Question: How has the "starchitect" phenomenon influenced what has been built in recent years?
Paul Goldberger: Well, the whole "starchitect" phenomenon I think is sort of three parts good, one part bad maybe. I mean, the bad part is simply that the American culture of celebrity was inevitably going to hit architecture and have its way with it. And so we, I think, have taken at least some architects and made them into celebrities about whom we “ooh” and “ahh” rather than really analyze their work and think about it thoughtfully. But that’s a risk in art and music and literature. It happens everywhere to some extent.
The good side of this all is there is this far greater interest in architecture today than there has been at any time, I think in our lifetimes, really. You know, architecture is now part of the general cultural dialogue. When I was starting my career, it wasn’t. You know, it was kind of this little thing off to the side; even though it influenced everybody, everybody dealt with architecture every day of their lives, people didn’t pay that much attention to it generally and didn’t think of it as something that influenced their daily lives. And so they would maybe talk about music, they would talk about art, they’d talk about books—but architecture wasn’t on that radar screen with the others. Now it is, in a very different way.
And so inevitably that’s going to create more interest in more buildings that will get more people engaged and excited. And so the more people see buildings that arouse their passions, whether positively or negatively, the more they kind of want more. And because we are a more visual culture than we used to be—which I think is also basically good, or more good than not good—we are doing more to accentuate that so, of course, the art museum, it’s not an original observation to say that the art museum is kind of the secular cathedral of our time and in so many cities now. The art museum is the physical symbol of the statement this community is making to the world that it has a certain kind of stature, in a very same way that once building a cathedral was that statement to the world. And even if the art museum isn’t the tallest thing in town, it’s often now the most important, the building over which the most care has been lavished, the most attention, the most time, the most money.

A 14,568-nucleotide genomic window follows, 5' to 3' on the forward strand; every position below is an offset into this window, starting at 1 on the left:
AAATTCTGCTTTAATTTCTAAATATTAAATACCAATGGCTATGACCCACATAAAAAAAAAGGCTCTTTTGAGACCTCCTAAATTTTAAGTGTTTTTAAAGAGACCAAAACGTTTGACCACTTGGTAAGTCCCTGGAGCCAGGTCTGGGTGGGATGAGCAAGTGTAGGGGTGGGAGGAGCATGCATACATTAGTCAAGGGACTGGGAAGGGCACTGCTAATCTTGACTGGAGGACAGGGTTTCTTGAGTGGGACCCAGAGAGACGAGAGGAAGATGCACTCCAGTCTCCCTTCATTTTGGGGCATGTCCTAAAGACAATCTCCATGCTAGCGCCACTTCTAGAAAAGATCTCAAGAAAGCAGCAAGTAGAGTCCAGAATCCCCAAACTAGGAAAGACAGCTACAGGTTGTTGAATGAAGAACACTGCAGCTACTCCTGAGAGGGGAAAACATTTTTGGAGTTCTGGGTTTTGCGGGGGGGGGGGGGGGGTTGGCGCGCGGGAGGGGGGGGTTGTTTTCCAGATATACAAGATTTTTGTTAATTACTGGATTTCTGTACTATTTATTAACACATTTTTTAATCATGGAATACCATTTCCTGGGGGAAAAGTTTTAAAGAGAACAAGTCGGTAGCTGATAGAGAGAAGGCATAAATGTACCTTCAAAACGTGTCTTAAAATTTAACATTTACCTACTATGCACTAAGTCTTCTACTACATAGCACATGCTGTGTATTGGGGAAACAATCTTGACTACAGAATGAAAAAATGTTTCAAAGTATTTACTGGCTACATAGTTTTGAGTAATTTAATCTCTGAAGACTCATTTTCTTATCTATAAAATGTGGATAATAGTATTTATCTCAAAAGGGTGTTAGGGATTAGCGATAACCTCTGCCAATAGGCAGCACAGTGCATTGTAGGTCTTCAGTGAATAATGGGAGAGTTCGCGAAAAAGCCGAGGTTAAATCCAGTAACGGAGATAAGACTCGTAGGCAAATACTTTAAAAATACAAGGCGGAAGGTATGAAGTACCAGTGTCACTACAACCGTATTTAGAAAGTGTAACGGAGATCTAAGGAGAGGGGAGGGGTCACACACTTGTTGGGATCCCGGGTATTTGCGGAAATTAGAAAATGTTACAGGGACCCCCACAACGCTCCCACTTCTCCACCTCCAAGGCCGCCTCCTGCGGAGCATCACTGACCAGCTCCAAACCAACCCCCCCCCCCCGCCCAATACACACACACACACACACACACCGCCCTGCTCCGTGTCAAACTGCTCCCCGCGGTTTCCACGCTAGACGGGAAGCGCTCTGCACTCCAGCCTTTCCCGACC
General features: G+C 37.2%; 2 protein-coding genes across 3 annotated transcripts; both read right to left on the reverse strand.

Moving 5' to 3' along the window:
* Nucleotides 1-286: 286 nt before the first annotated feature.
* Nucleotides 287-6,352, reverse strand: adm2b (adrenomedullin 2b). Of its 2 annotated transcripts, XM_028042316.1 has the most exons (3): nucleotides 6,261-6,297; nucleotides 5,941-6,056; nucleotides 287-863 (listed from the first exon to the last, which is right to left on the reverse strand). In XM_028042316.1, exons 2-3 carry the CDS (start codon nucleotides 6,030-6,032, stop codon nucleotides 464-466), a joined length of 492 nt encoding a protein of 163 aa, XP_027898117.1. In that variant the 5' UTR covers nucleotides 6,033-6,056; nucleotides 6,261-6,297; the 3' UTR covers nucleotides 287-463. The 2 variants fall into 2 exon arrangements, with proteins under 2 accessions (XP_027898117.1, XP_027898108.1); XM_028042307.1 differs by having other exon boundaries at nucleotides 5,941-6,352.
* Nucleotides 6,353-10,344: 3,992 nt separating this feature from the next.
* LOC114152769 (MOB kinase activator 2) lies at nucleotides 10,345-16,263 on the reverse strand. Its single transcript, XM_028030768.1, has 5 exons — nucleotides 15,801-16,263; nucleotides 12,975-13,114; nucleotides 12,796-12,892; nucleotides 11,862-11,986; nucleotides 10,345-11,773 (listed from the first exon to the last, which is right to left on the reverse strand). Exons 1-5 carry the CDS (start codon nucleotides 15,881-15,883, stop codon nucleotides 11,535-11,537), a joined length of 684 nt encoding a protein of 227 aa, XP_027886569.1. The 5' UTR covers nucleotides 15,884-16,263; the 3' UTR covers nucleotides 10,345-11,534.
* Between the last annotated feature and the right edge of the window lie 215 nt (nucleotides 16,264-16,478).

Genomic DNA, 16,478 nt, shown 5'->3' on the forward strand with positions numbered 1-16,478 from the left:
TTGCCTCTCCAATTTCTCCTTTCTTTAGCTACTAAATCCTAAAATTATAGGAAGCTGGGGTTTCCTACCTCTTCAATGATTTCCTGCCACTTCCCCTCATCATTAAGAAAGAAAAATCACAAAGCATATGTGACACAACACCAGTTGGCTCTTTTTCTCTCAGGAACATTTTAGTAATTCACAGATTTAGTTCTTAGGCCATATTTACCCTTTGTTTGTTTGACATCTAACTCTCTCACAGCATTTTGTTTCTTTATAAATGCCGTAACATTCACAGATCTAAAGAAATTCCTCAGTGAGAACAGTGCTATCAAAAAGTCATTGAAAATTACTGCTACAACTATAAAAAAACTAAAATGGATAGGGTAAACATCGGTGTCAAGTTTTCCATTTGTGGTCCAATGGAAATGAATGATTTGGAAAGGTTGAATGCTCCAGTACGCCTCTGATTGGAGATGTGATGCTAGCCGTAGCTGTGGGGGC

And so, all of that is mostly to the good, but in life... in architecture as in life, very few things are 100% good, 100% bad, and you know, there’s no free lunch. We pay a price for that, but it’s still mostly a positive thing.
Question: Which architect has had the biggest influence in the past 10 years?
Paul Goldberger: I think inevitably you’d have to say Frank Gehry has had the most profound effect because he’s the architect who bridges the sort of "serious" world of architecture—those who study architecture academically or practice it or think of it in a critical way within that world—and popular culture. And there are very few examples in history of an architect being that bridge and creating buildings that excited and engaged a very broad segment of the population at the same time that the most serious critics were treating them with respect and viewing him as something important.
And so, Gehry, undoubtedly, has had the greatest effect, greatest impact of any architect, certainly in the last 20-25 years, and is probably the heir in the United States, at least, to the sort of legacy of Louis Kahn as a kind of, you know, philosopher king of architects—somebody who is both very thoughtful and did great buildings that had a profound impact. Although right now, there's a whole generation of other significant architects who have made a big mark on the landscape and will continue to. So, while I agree that Gehry’s the most important right now, he’s far from the freshest face and it’s in no way to say that the story of architecture in the last 20 years begins and ends with him. It neither begins with him, nor ends with him actually. He’s just the figure around whom the phenomenon of our time has kind of coalesced the most clearly.
Recorded on June 22, 2010
Interviewed by David Hirschman